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The last voyage of the USS Argus

The naval part of the War of 1812 is best remembered for the titanic clashes between large frigates, such as the USS Constitution’s defeat of HMS Guerriere or HMS Shannon’s capture of the USS Chesapeake. But this was a war involving less powerful warships too. One such vessel was the 300-ton brig USS Argus. Built in 1803, and originally named USS Merrimack, she took part in both the First Barbary War and the American occupation of Derna in North Africa. When the US declared war on Britain in 1812, she was based in New York.

In June 1813, under the command of William Henry Allen, Argus was ordered to slip out of the Hudson River and deliver a diplomat, William Crawford to his post as US representative to Napoleon’s court in Paris. The brig was known as a swift ship and it was hoped that she would be able to evade the Royal Navy squadron blockading the port. This she did, depositing the new ambassador on the quayside at the French port of L’Orient a month later. Having resupplied, she slipped out once more, and began a campaign of commerce raiding in British waters. Thanks to her superior speed, and the large number of available targets she captured nineteen merchant ships over the next month. She adopted a practice of setting fire to her victims rather than taking them as prizes because the compliment of the brig was too few to provide crews for so many vessels. But it was this practice that was to lead to her downfall.

News that such an efficient commerce raider was on the loose had finally reached the ears of the Admiralty, who rushed extra warships to the scene. One of these was an 18-gun brig, HMS Pelican under the command of Captain Maples. Early on the morning of the 12th of August 1813 she spotted the tell-tale column of thick smoke on the horizon that marked the latest of the Argus’s victims going up in flames. Rushing to the scene, she saw her American opponent sailing away and gave chase.

The two ships were very similar. The American ship was a little smaller and carried two less guns, but had the slightly larger crew. The Pelican, however was the better armed ship, as she mainly carried 32 pounder carronades, while the Argus had 24 pounders, a fact that would not become apparent to the Americans until after the action began. The Argus was the faster of the two and could have simply sailed away, but Captain Allen had no intention of running. He had previously served as first lieutenant of the frigate USS United States when she had captured the British frigate HMS Macedonian the year before. Brimming with confidence, he elected to fight. Unfortunately for the Argus in that previous action it had been the American ship that had enjoyed superior firepower, while in this action the reverse was true.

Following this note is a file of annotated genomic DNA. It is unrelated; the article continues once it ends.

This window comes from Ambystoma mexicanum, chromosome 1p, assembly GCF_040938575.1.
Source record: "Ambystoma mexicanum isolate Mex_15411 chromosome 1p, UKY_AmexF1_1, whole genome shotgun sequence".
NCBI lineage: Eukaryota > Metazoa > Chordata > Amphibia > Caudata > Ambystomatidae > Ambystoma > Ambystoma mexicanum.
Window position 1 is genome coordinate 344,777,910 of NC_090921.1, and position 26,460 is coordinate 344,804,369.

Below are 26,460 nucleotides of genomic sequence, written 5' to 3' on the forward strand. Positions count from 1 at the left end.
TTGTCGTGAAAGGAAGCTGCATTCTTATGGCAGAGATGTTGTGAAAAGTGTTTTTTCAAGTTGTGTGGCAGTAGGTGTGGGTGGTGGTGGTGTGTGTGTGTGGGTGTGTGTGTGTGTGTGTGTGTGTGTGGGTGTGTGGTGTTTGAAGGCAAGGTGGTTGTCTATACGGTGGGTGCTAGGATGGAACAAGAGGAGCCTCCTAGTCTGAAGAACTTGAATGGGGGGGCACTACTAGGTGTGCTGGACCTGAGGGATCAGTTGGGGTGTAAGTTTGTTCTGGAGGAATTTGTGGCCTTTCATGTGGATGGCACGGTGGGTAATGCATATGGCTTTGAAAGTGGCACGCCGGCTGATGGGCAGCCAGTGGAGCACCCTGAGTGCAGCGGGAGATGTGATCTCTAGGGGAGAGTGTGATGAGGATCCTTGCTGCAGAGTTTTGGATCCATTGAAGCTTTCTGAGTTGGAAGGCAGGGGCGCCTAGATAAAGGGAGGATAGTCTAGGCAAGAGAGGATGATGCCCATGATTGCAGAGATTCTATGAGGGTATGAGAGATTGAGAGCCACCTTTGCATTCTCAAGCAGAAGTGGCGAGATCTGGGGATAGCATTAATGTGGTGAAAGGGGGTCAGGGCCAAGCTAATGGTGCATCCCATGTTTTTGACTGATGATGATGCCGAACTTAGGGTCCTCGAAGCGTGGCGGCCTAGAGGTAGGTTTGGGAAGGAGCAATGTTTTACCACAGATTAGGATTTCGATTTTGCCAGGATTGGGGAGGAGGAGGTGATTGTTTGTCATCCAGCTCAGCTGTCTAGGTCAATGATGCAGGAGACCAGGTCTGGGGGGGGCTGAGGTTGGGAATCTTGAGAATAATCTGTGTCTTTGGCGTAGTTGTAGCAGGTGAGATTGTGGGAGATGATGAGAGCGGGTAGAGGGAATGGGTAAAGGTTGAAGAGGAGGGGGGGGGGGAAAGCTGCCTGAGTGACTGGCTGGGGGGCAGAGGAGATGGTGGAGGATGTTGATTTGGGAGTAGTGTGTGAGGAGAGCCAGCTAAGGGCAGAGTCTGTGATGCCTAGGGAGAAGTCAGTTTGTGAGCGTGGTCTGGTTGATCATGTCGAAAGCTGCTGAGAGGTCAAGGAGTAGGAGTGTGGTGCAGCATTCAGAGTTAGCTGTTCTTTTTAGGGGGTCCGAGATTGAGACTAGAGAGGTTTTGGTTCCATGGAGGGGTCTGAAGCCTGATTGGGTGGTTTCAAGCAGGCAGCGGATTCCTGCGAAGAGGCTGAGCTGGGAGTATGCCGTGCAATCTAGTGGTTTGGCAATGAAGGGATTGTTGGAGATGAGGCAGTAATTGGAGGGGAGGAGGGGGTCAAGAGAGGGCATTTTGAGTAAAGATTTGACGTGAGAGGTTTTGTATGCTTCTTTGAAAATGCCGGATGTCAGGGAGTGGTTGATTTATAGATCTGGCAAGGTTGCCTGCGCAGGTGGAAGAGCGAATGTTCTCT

The two ships battered each other with broadsides for about twenty minutes, during which time the Pelican’s bigger guns inflicted more damage. Worse still for the Americans, Captain Allen was badly wounded early in the action and taken below, leaving her first lieutenant in charge. The British were lucky not to lose their own commander in the battle, when Maples was hit by a spent musket ball that was stopped when it struck a metal button on his waistcoat.

Seeing that her opponent’s masts and rigging were badly damaged, the British commander manoeuvred his ship into a position from where he could rake the Argus in the stern without her being able to reply. After a few such crippling broadsides, he then came alongside and personally led his crew as they boarded their opponent. By now the Argus had also lost her first lieutenant, along with many of the crew, and after a brief period of resistance she surrendered.

The battle had been hard fought on both sides but superior firepower and the skill of Captain Maples in out-manoeuvring his damaged opponent had won the day. Losing her experienced captain so early also contributed to the defeat. The USS Argus was taken into Plymouth, where Captain Allen later died of his wounds. He was buried with full military honours in St Andrew's Churchyard, Aveton Gifford, Devon, where his grave remains to this day.


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